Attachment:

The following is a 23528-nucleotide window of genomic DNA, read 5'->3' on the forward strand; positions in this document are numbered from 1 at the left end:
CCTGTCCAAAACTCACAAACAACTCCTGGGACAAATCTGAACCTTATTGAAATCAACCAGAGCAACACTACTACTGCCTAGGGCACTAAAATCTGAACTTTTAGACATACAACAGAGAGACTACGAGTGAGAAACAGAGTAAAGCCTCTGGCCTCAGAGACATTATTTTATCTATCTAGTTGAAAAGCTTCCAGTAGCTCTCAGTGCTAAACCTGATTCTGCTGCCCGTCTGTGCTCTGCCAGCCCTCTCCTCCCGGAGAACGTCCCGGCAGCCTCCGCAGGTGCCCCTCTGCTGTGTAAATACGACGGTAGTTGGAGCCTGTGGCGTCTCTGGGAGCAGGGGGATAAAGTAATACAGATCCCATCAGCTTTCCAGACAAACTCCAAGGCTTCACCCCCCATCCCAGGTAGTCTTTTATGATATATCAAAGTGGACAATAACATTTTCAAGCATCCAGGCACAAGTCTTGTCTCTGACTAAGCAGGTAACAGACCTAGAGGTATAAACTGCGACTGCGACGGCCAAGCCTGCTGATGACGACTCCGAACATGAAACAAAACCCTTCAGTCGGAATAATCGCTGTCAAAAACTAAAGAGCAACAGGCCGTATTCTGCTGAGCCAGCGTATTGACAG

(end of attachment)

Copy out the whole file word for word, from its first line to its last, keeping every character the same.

The following is a 23528-nucleotide window of genomic DNA, read 5'->3' on the forward strand; positions in this document are numbered from 1 at the left end:
CCTGTCCAAAACTCACAAACAACTCCTGGGACAAATCTGAACCTTATTGAAATCAACCAGAGCAACACTACTACTGCCTAGGGCACTAAAATCTGAACTTTTAGACATACAACAGAGAGACTACGAGTGAGAAACAGAGTAAAGCCTCTGGCCTCAGAGACATTATTTTATCTATCTAGTTGAAAAGCTTCCAGTAGCTCTCAGTGCTAAACCTGATTCTGCTGCCCGTCTGTGCTCTGCCAGCCCTCTCCTCCCGGAGAACGTCCCGGCAGCCTCCGCAGGTGCCCCTCTGCTGTGTAAATACGACGGTAGTTGGAGCCTGTGGCGTCTCTGGGAGCAGGGGGATAAAGTAATACAGATCCCATCAGCTTTCCAGACAAACTCCAAGGCTTCACCCCCCATCCCAGGTAGTCTTTTATGATATATCAAAGTGGACAATAACATTTTCAAGCATCCAGGCACAAGTCTTGTCTCTGACTAAGCAGGTAACAGACCTAGAGGTATAAACTGCGACTGCGACGGCCAAGCCTGCTGATGACGACTCCGAACATGAAACAAAACCCTTCAGTCGGAATAATCGCTGTCAAAAACTAAAGAGCAACAGGCCGTATTCTGCTGAGCCAGCGTATTGACAG